These days researchers are working tirelessly to discover new ways of generating clean and green fuel to reduce harmful emissions. Among various things that have been considered, kitchen waste is also taken into account. UPEI researchers are experimenting with potato peels to generate hydrogen for producing green fuel. They are also using food scraps, wood, and UV light to generate hydrogen gas.
Dr. Yulin Hu, a talented engineering assistant professor at UPEI, is on a mission to revolutionize green energy. Her innovative research delves into the utilization of potato peels as a vital ingredient in the production of syngas. Synthesis gas, also called syngas, is a mix of carbon monoxide (CO) and hydrogen (Hâ‚‚). It is used as fuel and can be made from various carbon-based sources. Additionally, syngas is used to produce different chemicals.
Hu and her colleagues have successfully demonstrated the practicality of utilizing potato waste to generate hydrogen in a simulation published in the prestigious journal, Frontiers of Agricultural Science and Engineering in October.
Dr. Hu said, â€œHydrogen is green fuel. And I think it’s the future, because hydrogen has three times the energy content of gasoline and diesel fuels, and when we burn it, it’s just water.â€
Hu said this project began with the aim of addressing food waste challenges while simultaneously enhancing the viability of syngas production.
One of the researchers working with Dr. Hu in her research is a graduate research student and teaching assistant at UPEI, Nasim Mia. Together they are working on generating hydrogen for green fuels.
Mia not only collaborates on the co-gasification simulation and experiment, but also carries out extensive research on the advantageous effect of UV light on hydrogen production. Nasim Mia’a laboratory experiments involve fluid-filled vials, multiple UV light bulbs, and a darkened box. He uses these to produce hydrogen.
Before Hu started her research, Cavendish Farms in P.E.I. was already conducting a similar experiment. They were transforming potato peels into biofuels in large tanks at one of their processing facilities.
â€œI was thinking, ‘Are there any other alternative solutions that we can also value this potato waste?’â€ Dr. Yulin Hu said.
Upon learning about the experiment from her colleagues, Hu’s mind started to explore potential alternative applications for potato waste.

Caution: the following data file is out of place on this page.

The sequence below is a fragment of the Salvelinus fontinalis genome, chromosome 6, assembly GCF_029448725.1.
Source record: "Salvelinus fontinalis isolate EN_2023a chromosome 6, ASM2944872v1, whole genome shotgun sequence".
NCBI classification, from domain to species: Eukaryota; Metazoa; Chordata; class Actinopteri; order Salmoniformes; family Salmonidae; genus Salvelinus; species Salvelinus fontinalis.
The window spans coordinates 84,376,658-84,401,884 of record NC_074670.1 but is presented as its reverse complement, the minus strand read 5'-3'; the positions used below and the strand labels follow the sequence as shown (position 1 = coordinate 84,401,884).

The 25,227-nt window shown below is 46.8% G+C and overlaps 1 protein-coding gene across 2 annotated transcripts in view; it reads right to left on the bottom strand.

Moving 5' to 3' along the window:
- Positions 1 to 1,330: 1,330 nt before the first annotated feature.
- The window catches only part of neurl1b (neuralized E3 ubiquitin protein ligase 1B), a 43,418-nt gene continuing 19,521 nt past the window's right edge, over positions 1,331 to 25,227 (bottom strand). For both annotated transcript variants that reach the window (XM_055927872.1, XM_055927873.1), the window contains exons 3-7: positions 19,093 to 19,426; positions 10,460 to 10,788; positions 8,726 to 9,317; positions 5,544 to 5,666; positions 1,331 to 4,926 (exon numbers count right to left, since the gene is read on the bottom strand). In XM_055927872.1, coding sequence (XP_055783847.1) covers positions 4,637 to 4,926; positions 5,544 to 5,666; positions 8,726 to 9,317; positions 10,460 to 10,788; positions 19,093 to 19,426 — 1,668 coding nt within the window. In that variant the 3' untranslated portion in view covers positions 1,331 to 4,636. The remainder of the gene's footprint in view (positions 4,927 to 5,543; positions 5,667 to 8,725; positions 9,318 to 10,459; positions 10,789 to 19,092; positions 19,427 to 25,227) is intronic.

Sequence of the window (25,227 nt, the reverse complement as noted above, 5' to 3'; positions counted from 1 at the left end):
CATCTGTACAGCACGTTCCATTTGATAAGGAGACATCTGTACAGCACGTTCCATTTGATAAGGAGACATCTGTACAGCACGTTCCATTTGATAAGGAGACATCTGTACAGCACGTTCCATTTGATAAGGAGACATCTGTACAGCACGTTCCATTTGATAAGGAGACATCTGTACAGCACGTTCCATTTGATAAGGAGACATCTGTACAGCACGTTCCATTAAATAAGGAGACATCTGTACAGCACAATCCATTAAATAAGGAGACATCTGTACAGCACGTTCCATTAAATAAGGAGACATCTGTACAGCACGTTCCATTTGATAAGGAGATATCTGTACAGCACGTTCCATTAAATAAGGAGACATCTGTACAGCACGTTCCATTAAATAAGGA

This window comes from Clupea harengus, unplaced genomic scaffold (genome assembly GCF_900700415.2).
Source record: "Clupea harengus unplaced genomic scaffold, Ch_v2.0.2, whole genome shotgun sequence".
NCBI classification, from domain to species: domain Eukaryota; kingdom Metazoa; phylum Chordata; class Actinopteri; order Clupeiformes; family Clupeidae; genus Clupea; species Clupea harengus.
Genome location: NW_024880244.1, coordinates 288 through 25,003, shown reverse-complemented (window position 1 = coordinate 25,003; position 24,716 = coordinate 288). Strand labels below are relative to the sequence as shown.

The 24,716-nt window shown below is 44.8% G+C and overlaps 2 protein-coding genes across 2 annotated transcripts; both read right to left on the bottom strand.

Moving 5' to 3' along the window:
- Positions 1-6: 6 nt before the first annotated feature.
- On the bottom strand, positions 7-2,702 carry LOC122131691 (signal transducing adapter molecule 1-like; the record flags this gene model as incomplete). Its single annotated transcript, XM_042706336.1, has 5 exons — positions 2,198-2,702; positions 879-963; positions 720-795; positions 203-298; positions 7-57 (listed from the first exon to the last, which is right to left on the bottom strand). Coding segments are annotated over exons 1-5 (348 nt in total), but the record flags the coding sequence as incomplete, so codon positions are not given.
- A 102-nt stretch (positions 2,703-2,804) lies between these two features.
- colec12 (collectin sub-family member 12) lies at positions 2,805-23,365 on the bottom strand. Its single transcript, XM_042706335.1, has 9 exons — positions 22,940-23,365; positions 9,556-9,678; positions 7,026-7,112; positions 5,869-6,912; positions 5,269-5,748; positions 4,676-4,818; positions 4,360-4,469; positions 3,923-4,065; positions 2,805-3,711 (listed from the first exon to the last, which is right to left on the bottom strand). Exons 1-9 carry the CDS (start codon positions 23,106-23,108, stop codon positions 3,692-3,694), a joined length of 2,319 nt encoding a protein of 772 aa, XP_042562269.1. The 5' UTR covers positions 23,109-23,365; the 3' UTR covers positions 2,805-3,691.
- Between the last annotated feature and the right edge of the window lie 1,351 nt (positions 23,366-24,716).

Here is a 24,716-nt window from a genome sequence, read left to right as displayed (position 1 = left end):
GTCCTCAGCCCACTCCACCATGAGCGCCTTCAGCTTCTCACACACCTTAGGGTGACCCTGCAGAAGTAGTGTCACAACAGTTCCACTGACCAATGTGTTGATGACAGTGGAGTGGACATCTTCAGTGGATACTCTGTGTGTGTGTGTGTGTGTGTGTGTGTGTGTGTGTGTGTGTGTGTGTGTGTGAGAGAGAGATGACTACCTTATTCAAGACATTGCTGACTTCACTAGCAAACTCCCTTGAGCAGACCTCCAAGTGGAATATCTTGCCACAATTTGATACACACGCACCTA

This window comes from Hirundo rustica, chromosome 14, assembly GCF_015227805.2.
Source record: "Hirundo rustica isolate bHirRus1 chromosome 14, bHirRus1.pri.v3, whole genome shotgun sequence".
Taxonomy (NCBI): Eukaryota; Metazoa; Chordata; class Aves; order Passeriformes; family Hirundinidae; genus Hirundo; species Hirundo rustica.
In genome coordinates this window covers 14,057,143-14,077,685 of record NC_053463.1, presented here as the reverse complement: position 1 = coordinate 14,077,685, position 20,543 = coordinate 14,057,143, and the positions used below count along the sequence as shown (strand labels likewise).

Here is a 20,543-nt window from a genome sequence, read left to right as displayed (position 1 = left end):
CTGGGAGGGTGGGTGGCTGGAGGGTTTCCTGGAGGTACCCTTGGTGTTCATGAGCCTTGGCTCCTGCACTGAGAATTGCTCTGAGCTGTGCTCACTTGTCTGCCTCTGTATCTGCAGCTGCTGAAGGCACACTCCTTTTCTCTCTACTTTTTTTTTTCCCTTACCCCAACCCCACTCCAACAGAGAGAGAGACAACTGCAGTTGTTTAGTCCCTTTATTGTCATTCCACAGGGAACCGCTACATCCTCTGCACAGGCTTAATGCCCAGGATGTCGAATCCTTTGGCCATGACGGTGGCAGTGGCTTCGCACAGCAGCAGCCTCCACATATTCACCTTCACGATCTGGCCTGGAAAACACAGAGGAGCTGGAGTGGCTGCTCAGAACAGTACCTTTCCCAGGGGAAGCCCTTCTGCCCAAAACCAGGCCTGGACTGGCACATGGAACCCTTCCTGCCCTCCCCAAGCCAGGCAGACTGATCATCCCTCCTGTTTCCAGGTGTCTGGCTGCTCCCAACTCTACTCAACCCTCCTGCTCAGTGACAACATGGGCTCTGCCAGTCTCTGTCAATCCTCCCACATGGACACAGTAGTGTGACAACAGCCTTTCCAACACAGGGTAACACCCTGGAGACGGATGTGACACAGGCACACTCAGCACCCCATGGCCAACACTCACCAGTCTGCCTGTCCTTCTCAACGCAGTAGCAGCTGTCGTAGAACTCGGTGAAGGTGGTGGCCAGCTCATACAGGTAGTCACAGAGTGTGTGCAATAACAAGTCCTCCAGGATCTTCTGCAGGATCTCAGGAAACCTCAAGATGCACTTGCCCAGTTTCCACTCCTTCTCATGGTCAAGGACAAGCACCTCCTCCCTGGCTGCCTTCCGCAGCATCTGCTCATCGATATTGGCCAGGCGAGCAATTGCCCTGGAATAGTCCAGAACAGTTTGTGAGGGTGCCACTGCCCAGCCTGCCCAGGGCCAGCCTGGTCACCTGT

Dr. Hu’s Other Experiments
In addition to researching potato gasification, Hu’s focus also extends to carbon absorption in collaboration with Dalhousie University. Together, they are conducting experiments to explore innovative solutions for a more sustainable future.
UPEI researchers are experimenting with potato peels to generate hydrogen. Hu and her dedicated research team have recently performed numerous simulations, the outcomes of which have been documented in a published paper that showcases highly encouraging findings.
Dr. Hu said, â€œEven though we know hydrogen is a very green fuel, how can we shift from petroleum-based to hydrogen-based? It will take a decade, at least. It seems like a very good way, but we still have to further modify the materials.â€
Hu is collaborating with Dalhousie University in Halifax to tackle the issue of fossil fuel emissions in a creative and environmentally friendly manner. Together, they are conducting an experiment to explore the potential of using sawdust as an absorbent for CO2 during the transition to greener technologies.
The main focus of Hu’s research lies in conducting experiments with hydrogen fuel, aiming to enhance green energy and eliminate the reliance on petroleum.
Hu aims to facilitate the shift from fossil fuels to more environmentally friendly alternatives by implementing an interim plan alongside gasification experiments. This multifaceted approach not only helps alleviate the environmental consequences of our current dependence on fossil fuels, but also paves the way for a greener future.
According to Hu, it is estimated that the laboratory process of the potato experiment will take several years to complete. However, she is confident in the strong results due to the proven success of the published simulation.